Fearmongers Past And Present

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“It’s a lousy war, kid… but it’s the only one we’ve got.”
–James Cagney as Capt. Flagg in “What Price Glory”

In the 1986 remake of the movie “The Fly,” Geena Davis’ character, Veronica Quaife, said to Jeff Goldblum’s character, Seth Brundle: “Be afraid. Be very afraid.” For half a century, that is exactly what the ruling elite have been telling ordinary people like you and me.

I am dating myself on this, but I can still remember our “Duck and Cover” drills in grade school. One day, my older brother told me it was a waste of time; no amount of ducking would save me from an atomic bomb. From that moment on, I spent lots of nights worrying about the end of the world.

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That was just the way our leaders wanted it. Even today, the Federal government sells fear the way Madison Avenue sells soap.

While expensive, the Cold War certainly had its advantages. Best of all, it kept everyone on edge and got us to trust in our government. After all, the government was all that stood between us and the enemy. And we all knew who the enemy was. We even knew the enemy’s plan: world domination. Nobody objected to an absolute truth: Billions of dollars had to be spent each and every year to stop the godless Red Menace.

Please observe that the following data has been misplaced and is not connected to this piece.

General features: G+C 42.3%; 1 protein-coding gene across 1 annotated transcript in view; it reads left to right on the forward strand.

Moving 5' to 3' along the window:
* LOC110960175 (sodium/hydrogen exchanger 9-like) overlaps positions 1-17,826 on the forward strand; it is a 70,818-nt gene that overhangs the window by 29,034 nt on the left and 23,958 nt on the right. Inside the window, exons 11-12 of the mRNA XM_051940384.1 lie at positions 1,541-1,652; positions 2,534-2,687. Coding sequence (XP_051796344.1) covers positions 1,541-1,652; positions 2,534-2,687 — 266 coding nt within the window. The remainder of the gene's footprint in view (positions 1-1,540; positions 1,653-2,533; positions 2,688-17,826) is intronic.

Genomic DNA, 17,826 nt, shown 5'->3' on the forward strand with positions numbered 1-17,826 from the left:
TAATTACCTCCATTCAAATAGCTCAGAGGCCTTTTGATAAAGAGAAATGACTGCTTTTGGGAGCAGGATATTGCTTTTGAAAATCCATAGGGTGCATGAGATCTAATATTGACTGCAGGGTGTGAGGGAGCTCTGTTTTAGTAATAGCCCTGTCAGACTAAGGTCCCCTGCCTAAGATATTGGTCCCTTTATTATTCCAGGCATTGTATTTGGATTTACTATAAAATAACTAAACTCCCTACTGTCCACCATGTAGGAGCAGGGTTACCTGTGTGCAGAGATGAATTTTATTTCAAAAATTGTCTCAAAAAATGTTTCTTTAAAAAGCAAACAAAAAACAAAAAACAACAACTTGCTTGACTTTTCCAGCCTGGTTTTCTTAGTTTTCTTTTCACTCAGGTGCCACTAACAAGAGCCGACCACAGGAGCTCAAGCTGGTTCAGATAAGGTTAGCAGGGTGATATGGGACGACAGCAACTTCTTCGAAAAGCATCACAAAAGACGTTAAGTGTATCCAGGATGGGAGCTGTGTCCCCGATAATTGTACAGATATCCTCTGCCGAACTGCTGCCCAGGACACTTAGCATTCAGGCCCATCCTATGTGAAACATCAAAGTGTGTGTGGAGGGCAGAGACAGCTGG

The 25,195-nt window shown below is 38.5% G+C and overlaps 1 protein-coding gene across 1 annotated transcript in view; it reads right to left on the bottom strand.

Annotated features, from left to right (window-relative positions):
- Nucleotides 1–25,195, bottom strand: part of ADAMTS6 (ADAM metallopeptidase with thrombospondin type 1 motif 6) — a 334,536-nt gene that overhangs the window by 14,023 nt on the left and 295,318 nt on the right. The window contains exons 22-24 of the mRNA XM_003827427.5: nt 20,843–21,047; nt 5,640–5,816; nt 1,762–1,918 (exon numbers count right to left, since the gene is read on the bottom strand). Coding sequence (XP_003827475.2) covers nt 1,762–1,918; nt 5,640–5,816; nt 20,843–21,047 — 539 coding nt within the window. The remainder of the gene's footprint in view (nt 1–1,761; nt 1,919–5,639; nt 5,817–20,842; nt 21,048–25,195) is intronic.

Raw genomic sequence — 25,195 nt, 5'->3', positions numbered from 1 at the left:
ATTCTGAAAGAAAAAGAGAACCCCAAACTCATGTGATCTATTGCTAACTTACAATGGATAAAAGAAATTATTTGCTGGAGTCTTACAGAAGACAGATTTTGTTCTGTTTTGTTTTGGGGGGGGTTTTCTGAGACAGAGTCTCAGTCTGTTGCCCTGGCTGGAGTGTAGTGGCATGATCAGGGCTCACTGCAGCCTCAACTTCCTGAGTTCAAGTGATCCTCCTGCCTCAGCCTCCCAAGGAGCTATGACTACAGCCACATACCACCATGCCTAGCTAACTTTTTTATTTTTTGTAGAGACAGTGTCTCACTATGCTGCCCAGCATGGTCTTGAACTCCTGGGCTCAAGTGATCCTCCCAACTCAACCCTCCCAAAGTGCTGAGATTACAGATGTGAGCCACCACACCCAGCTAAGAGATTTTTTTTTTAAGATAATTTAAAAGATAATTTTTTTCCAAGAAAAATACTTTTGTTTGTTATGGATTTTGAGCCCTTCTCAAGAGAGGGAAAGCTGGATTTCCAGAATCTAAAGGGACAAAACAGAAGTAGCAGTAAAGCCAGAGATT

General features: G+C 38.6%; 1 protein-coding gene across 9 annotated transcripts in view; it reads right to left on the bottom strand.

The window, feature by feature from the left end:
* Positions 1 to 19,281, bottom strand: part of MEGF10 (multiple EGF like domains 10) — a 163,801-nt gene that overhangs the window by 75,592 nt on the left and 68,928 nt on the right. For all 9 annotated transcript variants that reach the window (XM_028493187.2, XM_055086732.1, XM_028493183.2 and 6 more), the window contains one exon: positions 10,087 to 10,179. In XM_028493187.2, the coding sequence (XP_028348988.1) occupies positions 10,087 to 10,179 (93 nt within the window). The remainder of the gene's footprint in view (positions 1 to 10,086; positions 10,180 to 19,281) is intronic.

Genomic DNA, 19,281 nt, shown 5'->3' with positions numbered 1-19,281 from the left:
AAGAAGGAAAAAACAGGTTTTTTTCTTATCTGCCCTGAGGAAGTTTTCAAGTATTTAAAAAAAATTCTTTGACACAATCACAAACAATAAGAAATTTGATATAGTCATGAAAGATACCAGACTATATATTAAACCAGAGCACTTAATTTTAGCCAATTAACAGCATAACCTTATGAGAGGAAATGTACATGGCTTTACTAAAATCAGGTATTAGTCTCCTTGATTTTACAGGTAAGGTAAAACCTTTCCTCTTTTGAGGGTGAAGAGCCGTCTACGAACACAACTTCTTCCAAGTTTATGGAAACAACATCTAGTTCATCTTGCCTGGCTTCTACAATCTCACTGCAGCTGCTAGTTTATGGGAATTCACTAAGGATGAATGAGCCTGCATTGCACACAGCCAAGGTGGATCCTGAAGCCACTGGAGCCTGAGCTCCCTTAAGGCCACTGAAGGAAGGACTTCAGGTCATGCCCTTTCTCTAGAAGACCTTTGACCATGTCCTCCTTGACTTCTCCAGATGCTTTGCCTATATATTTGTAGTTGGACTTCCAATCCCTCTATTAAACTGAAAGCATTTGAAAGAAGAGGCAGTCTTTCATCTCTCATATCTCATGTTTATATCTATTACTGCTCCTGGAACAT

Just how big of a threat were the Communists? Looking back, it seems they were not the warmonger heathens our leaders told us they were.

In the late 1950s, the neocons were scaring the Nation about Soviet first-strike capabilities. President Dwight D. Eisenhower knew better because of top secret U-2 flights.

Yet people like Edward Teller, known as “the father of the hydrogen bomb,” were spreading fears of America’s imminent destruction. It reached a fever pitch in the autumn of 1957 when the Soviets launched Sputnik. Teller decried the challenge from the satellite that was about the size of a beach ball as defeat worse than Pearl Harbor.

Mainstream newspapers began to report that the United States was in a dire situation. In an editorial on Nov. 10, 1957, The New York Times indicated it hoped the United States would return to “a race that is not so much a race for arms or even prestige, but a race for survival.” On Dec. 20, 1957, The Washington Post ran a front-page story with the headline “Enormous Arms Outlay Is Held Vital To Survival.”

Politicians jumped on the story. Presidential hopeful John Fife Symington Jr. argued that the Soviets would soon have at their disposal 3,000 intercontinental ballistic missiles (ICBMs) that could wipe the United States off the map.

Within months, U-2 flights revealed the truth to Eisenhower; the Soviet ICBM force consisted of exactly four missiles and two launch pads. (If you want to check the facts on just how weak the Soviets really were in the 1950s and 1960s, I recommend the Pulitzer Prize-winning book, The Dead Hand: The Untold Story of the Cold War Arms Race and Its Dangerous Legacy, by David E. Hoffman.)

After Sputnik launched, there was no stopping American neocons, writes Stephen Glain in State vs. Defense: The Battle To Define America’s Empire:

Eisenhower successfully challenged the military industrial complex and he had the courage to expose it as a threat to republican democracy. But he could not shut it down. Even in his time, it had grown too large and feathered too many political and corporate nests for one man, even a great one, to dissolve.